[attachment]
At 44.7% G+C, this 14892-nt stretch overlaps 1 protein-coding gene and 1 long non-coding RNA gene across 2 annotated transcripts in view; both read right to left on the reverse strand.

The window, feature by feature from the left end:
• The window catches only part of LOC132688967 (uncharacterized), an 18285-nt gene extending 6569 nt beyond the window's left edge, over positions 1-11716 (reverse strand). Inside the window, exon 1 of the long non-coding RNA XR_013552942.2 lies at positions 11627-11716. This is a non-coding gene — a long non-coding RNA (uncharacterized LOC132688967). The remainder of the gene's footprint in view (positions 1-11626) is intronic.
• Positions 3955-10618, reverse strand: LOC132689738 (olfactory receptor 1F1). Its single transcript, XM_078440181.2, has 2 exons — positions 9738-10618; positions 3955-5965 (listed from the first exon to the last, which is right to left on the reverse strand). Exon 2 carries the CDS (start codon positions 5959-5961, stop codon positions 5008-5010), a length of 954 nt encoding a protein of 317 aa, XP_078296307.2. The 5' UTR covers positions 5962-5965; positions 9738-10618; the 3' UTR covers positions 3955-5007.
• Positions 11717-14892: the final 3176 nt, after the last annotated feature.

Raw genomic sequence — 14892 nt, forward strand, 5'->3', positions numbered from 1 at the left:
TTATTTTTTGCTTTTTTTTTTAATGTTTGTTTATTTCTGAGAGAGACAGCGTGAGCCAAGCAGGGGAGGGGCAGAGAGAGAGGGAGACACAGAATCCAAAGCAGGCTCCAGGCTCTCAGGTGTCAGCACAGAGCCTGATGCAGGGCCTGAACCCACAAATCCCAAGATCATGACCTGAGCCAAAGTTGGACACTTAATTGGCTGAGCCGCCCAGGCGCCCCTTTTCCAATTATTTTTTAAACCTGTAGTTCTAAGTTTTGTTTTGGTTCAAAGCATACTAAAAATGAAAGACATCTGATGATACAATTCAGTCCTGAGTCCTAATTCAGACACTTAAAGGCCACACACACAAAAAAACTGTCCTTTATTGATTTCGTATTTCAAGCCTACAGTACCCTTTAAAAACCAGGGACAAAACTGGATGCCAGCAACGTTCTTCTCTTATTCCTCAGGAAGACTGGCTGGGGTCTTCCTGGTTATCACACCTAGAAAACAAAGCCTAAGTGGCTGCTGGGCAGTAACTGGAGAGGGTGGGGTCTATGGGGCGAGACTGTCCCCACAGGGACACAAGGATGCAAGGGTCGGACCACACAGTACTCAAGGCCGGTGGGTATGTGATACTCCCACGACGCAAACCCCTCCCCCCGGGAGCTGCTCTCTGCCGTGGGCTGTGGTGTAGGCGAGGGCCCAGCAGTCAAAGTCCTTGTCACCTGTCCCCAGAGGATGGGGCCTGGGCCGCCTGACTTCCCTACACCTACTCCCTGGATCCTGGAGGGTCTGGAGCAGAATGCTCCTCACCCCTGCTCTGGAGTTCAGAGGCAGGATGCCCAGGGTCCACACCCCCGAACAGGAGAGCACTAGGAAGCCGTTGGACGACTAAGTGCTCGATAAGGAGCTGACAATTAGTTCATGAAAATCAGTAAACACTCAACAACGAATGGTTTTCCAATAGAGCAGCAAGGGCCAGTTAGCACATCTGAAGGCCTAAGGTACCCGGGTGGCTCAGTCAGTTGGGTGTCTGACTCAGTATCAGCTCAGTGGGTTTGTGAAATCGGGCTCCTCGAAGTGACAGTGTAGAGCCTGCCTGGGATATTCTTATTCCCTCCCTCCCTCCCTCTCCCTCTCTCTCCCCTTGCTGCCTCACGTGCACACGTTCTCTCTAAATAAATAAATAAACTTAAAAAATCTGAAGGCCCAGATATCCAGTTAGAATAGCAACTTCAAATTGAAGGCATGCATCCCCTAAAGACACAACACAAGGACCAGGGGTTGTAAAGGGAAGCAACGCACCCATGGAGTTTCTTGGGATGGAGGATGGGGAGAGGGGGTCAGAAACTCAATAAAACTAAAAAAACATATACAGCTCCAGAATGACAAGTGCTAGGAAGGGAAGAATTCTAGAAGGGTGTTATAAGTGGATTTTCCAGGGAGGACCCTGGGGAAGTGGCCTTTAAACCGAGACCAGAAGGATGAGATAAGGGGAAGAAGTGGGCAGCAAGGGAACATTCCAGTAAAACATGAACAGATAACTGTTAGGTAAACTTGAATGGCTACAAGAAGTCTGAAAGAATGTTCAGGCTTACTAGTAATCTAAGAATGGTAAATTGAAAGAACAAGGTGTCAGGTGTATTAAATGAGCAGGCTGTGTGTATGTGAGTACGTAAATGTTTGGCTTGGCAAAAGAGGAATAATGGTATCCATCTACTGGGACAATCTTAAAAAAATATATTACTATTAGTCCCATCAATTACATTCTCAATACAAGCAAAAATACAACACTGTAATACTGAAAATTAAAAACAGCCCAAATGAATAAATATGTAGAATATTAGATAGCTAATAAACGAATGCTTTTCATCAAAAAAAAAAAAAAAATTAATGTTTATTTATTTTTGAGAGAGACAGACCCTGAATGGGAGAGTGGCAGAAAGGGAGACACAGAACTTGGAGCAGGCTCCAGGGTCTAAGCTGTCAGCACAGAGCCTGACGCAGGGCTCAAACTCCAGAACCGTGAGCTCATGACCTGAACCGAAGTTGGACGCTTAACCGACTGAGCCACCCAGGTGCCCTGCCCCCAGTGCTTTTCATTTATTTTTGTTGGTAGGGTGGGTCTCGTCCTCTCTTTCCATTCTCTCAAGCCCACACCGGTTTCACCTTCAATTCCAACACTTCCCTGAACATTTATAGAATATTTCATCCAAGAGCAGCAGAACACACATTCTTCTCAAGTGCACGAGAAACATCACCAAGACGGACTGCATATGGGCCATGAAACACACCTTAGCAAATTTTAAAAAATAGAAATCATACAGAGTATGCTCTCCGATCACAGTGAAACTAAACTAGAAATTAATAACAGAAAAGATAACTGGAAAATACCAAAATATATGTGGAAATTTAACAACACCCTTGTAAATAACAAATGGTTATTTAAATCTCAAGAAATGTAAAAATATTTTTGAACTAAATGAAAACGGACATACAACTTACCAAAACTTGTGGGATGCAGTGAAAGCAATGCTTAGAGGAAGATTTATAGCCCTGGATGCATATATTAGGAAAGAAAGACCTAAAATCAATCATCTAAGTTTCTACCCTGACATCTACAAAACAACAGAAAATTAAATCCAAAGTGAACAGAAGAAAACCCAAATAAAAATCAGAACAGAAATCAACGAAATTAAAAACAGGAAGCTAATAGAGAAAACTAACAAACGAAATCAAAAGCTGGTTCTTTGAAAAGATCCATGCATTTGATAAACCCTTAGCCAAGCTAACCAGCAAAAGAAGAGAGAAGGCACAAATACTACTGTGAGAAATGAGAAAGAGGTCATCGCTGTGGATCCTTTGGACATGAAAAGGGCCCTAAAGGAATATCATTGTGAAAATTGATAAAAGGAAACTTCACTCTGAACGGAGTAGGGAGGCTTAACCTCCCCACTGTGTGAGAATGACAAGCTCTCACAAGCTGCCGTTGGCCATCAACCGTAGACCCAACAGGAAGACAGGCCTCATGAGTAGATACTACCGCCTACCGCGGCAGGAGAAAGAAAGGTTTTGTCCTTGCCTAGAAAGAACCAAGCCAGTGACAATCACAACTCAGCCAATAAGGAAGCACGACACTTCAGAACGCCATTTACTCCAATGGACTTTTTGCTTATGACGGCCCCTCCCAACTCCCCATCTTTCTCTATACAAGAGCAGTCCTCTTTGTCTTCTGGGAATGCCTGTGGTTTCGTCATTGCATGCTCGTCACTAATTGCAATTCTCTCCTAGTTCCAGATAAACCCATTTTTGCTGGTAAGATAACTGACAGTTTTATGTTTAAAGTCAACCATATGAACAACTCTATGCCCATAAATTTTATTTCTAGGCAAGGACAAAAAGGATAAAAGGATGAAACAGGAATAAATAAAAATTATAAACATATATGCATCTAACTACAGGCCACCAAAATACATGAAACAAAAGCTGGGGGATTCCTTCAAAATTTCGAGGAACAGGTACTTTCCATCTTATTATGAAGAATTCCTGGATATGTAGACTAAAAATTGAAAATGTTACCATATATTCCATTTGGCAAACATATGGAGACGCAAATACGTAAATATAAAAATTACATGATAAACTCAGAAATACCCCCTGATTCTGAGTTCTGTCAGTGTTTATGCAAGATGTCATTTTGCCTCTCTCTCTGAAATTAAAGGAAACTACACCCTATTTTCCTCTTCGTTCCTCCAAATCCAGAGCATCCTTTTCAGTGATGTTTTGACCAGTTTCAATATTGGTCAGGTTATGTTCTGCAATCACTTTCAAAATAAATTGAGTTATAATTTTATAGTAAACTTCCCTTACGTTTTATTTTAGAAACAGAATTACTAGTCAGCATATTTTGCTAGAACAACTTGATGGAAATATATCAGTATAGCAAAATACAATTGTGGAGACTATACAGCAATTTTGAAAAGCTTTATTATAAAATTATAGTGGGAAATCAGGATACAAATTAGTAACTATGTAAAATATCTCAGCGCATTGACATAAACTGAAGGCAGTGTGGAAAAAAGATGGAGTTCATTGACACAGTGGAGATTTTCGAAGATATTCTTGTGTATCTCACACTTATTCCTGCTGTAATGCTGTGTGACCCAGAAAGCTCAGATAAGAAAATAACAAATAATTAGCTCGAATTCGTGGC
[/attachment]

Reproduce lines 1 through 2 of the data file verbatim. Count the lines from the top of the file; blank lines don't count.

At 44.7% G+C, this 14892-nt stretch overlaps 1 protein-coding gene and 1 long non-coding RNA gene across 2 annotated transcripts in view; both read right to left on the reverse strand.

The window, feature by feature from the left end: